In-person early voting for the November municipal elections begins Thursday, Oct. 19, and ends Saturday, Nov. 4, for voters in about 385 North Carolina municipalities.
Across the state, about 465 cities, towns, and villages in 86 counties are conducting elections this November. Eighty of these municipalities do not use early and absentee voting. In those cities and towns, all voters cast their ballot on Election Day, which is Tuesday, Nov. 7.
Early voting is available for Moore County residents at the Moore County Agricultural Center at 707 Pinehurst Ave. in Carthage. Polls are open Monday through Friday from 8 to 7 p.m. and on Saturdays, Oct. 28 and Nov. 4, from 8 to 3 p.m. The towns of Cameron, Robbins and Foxfire Village do not participate in early/absentee voting.
Early voting sites and schedules are available at the State Board of Elections’ Early Voting Site Search and at One-Stop Voting Sites for the Nov. 7 Election. Statewide, 135 early voting sites will be open for the November elections.
Voters must live and be registered to vote in a municipality to vote in its elections. To find out if you’re eligible to vote in 2023, go to the State Board’s Voter Search tool, available at NCSBE.gov, and look for your sample ballot. If you don’t have a sample ballot attached to your voter record, then you are not eligible for any contests in November.
The State Board of Elections encourages all eligible voters to cast a ballot in these important municipal elections.
“The candidates elected in November will make important decisions for local communities, such as setting tax rates, approving new developments, deciding how many police officers and firefighters to hire, and choosing where to build parks and sidewalks,” said Karen Brinson Bell, State Board executive director and the state’s chief elections official. “If history is a guide, some municipal contests will be very, very close, and ties are not unheard of, so every vote matters.”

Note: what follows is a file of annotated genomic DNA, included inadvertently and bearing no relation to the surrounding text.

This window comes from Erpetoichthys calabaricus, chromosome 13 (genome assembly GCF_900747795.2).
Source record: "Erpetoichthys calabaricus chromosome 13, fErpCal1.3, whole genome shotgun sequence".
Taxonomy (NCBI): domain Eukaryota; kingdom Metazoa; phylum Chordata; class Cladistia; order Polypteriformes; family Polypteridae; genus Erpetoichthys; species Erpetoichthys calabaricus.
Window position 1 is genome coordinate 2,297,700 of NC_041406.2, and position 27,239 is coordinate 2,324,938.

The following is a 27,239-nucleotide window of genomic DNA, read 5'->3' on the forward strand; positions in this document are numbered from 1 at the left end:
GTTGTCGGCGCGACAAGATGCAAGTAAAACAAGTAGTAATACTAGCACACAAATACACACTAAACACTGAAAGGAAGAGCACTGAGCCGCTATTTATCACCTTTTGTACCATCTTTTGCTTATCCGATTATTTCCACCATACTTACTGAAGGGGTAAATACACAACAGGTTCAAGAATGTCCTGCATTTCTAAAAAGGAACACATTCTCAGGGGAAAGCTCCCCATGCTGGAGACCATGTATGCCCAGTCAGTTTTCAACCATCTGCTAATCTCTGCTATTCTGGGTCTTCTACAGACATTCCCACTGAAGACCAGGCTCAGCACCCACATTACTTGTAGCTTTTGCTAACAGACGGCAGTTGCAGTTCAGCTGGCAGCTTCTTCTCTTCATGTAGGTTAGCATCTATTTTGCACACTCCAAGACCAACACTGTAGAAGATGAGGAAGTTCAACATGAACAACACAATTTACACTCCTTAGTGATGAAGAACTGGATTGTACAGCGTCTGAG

What’s New in 2023?
All voters will be asked to show a photo ID.
This means that voters should bring an acceptable form of photo ID with them to their voting site. Voters who vote by mail should include a photocopy of an acceptable ID when they return their ballot.
Most voters will simply show their driver’s license, but many other types of IDs will be accepted. The list of acceptable IDs is available on the State Board of Elections’ Voter ID webpage, NCSBE.gov/voterID.
Any voter who does not have an acceptable form of ID can still get one, at no cost, from their county board of elections between now and the end of the early voting period, Nov. 4.
Any registered voter can go to their county elections office, provide their name, date of birth, and last four digits of their Social Security number, and have their photo taken.
Voters who do not have an ID should not let this deter them from casting their ballot. They can still vote a provisional ballot and fill out an ID Exception Form as to why they were unable to show an ID.
As an alternative, if a voter has an ID but forgets to bring it to their voting site, they can vote and then return to the county board office after Election Day and before the county canvass and show an ID to have their ballot counted. The county canvass occurs 10 days after Election Day, so a voter returning with their ID has until the ninth day after Election Day to bring in their ID.
Comprehensive information about the photo ID requirement is available at NCSBE.gov/voterID.
To read who is running in Moore County elections, please click below link/picture below: